Brooklyn resident Carlos Calzadilla says that a police officer threatened him with arrest on Election Day for standing too close to a Bushwick polling place while wearing a Black Lives Matter T-shirt.

Calzadilla, 23, a constituent-relations staffer for State Senator Julia Salazar, wasn’t on the job on Election Day. He had just voted, and was meeting some friends to pick up some fliers opposed to the North Brooklyn Pipeline.

“I had just said hello, we were standing on the sidewalk, when this cop starts harassing us,” Calzadilla said. “I was wearing a Black Lives Matter shirt. He said my shirt was a political statement, and he threatened me with arrest if I didn’t move 100 feet back from the polling place.”

Calzadilla, who captured video on his phone documenting the later parts of the interaction, said the encounter left him rattled.

“It was a scary moment,” he said. “I wasn’t wearing or saying anything in favor of any candidate or any issue on the ballot. It was just this one police officer enforcing his personal political views.”

The specter of New York police officers inappropriately bringing their political views to work has raised concerns this election season, with the NYPD’s largest police union endorsing Donald Trump and an NYPD officer using his patrol car’s loudspeaker to call for the President’s reelection. Activists have also noted an evident discrepancy in how police handle demonstrations by Trump partisans compared to their treatment of the movement for Black lives.

New York law prohibits electioneering within 100 feet of a polling place, but the language of the law is disconcertingly vague. It prohibits “electioneering within the polling place, or in any public street, within a 100-foot radial,” and says “no political banner, button, poster or placard” will be allowed in that area. But just what constitutes “electioneering” or qualifies as a “political” message is unclear, says Susan Lerner, executive director of Common Cause New York.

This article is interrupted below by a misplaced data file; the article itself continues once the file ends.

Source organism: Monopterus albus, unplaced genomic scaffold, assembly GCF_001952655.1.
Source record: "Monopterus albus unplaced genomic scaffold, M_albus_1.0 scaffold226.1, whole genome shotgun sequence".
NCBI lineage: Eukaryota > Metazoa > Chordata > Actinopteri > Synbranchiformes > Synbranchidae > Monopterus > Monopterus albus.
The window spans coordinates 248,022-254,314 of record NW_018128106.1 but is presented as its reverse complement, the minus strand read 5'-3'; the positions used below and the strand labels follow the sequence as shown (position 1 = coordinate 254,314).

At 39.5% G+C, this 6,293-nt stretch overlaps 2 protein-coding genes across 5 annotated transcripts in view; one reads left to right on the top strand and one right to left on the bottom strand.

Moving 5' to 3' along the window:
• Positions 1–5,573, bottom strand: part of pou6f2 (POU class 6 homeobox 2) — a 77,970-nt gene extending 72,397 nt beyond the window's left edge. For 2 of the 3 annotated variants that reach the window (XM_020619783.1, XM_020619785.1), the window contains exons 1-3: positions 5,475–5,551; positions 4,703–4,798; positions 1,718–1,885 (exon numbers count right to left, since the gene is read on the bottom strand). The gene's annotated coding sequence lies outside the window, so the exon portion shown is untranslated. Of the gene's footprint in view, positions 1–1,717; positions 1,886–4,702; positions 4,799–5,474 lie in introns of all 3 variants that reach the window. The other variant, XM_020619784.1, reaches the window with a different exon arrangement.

The New York State Board of Elections issued some guidance before the election, telling local officials that items that don’t explicitly endorse a candidate – including MAGA hats and Black Lives Matter statements – are not prohibited.

Nonetheless, Lerner said, “There’s no uniformity in how poll sites apply the rule, if they apply them at all. It’s a case-by-case determination, made by people on the site, sometimes by police.”

Lerner said that Common Cause’s voting hotline received multiple calls this election cycle from people complaining that they were turned away from polling places for wearing either Black Lives Matter clothing or MAGA hats. “But then we also received calls from people complaining that people with MAGA hats were being allowed into the polling places,” she said.

In other instances, Lerner said, Common Cause’s own election observers were tossed out of polling places over the suggestion that their presence constituted electioneering.

“It’s a difficult issue,” Lerner said. “What we need is a strong clear statement from the state Board of Elections.”

Calzadilla said he has filed a complaint over the incident with the Civilian Complaint Review Board.

"Black Lives Matter is not considered electioneering," Valerie Vazquez-Diaz, a spokesperson for the Board of Elections, wrote in an email.

The NYPD did not immediately respond to requests for comment.

"The law is clear that voters can dress and express themselves however they like at polling stations so long as they are not displaying campaign or candidate materials, or interfering with voting by harassing or intimidating voters outside a polling place,” said the NYCLU’s deputy policy director, Erika Lorshbough, in a statement. “Black Lives Matter is not an electoral message or a campaign issue, it's a fact. New Yorkers have a right to vote free from intimidation or harassment, and an officer improperly threatening arrest at a polling site is completely inappropriate."